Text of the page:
If you ever found yourself thinking “Email directly to Evernote? Why, that’s a service I would pay for!” Well, now you can. Pay that is. And perhaps you should.
Just as a preface, I’m not affiliated with Evernote. I receive no compensation or benefits directly from the company apart from my paid subscription. I’m just a happy, long-time, paying customer. If anything I say sounds like a defense of Evernote, it is more a statement in defense of businesses, in general, that have the right to charge for a product.
Change can be uncomfortable for customers too.
Email to Evernote had previously been a free-to-use feature. In fact, almost everything Evernote was a free-to-use feature. There were very few compelling “I’ve got to have that” features available in the one-and-only paid plan. Despite that, after a year, I found some usefulness in the premium features and I also wanted to support a company that was supporting me. So I became a premium user.
There are now three plans – Basic (free), Plus, and Premium. Some say that Evernote messed with the wrong feature when they decided to place email into the Plus plan. Evernote made a choice, and it was probably a difficult one. Risking the loyalty of users, they decided to charge for something that we had been accustomed to using for free.
I think of it like being on a eight year trial plan. Companies typically only give you only a month to use features for free. Evernote gave eight years! That’s quite a deal.
The Plus plan, as of this writing, is only $2.99/mo or $24.99 if paying for a year up front (working out to be $2.08/mo). If you depend on Evernote, and it (specifically the email feature) is integrated into your life, business, and workflows, then I believe it is worth the cost.
Just as a comparison, Spotify charges $9.99/mo for a premium plan so you can rent music. I love music. But I choose first to spend my money on what I have found valuable in achieving my goals. It’s not necessarily a matter of right or wrong at that point. It’s just a matter of values.
As far as using the email to Evernote feature, it is actually very simple.
- You get your own email address (like MrCool12397@m.evernote.com) associated with your account.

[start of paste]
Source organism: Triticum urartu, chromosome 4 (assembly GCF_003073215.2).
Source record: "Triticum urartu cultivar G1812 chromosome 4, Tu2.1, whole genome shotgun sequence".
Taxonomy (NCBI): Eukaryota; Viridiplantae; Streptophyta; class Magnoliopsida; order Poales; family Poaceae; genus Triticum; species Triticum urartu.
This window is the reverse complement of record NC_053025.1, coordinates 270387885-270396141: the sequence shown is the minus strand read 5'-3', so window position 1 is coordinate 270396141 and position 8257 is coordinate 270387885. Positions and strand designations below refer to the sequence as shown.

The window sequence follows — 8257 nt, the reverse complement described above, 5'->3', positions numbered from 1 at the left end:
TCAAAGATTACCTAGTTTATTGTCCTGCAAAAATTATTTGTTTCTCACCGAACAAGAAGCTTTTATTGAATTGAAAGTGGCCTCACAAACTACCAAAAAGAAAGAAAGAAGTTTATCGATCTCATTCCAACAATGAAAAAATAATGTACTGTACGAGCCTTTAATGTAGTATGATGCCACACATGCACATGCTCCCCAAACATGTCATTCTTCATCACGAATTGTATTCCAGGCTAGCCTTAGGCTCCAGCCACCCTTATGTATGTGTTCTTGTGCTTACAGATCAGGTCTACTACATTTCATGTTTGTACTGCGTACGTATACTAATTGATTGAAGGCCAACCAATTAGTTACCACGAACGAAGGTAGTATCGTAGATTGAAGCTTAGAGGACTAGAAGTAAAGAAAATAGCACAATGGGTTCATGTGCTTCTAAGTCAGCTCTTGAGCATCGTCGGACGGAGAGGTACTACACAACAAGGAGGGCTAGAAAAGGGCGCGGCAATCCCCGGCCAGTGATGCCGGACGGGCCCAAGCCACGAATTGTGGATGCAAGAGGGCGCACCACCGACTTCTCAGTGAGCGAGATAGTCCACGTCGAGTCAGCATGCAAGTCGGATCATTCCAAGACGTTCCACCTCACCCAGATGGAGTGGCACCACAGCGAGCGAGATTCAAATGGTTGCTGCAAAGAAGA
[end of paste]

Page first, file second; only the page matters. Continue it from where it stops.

- You can send any email (or have emails directed) to that email address.
- Evernote creates a new note from the email.
You can get very fancy with it – adding it to workflows, typing special characters in the subject to designate tags, notebooks, and reminders. Those are all advanced features that I won’t go over since this is “A Beginner’s Guide to Evernote.” For more specifics about using the Email to Evernote feature, see Evernote’s article How to save email into Evernote.
However, I do want to share a couple alternatives to this feature for the free users. These are not perfect replacements for the feature, but they may work for the casual user.
Option 1: Gmail + Web Clipper
This is my recommended solution. It may work with other online email platforms, but I specifically tested with Gmail and confirmed it works.
- Open an email in Gmail
- Open Evernote Web Clipper
- Select the “Email” option
- Click Save
It creates a nice looking note that captures the email perfectly. This was actually faster and cleaner than sending an email to my Evernote address.
Option 2: IFTTT + Evernote
This solution is more advanced and I didn’t find it particularly useful, but I did test it to determine if it was an option. You’ll need (1) an IFTTT account with (2) both your email account (Gmail or Outlook Office 365) and Evernote account registered as a “Channel”.
The formatting looks good for Office 365 email, but your only options are (1) all new email, (2) email from a specific contact, or (3) email marked as important. Gmail has some other options available (starred or labeled mail), but it only supports basic text formatting (it excludes any text that is html… which is most email text these days).
You can influence a company like Evernote to change their mind about the feature. Customers have been very vocal, especially through Social Media, in getting companies to reconsider their recent changes. But if you choose to be vocal, I encourage you to be honest in a way that is positive and supportive – looking for solutions rather than complaining.
Question: Have you ever written to a company to get them to change something? You can leave a comment by clicking here.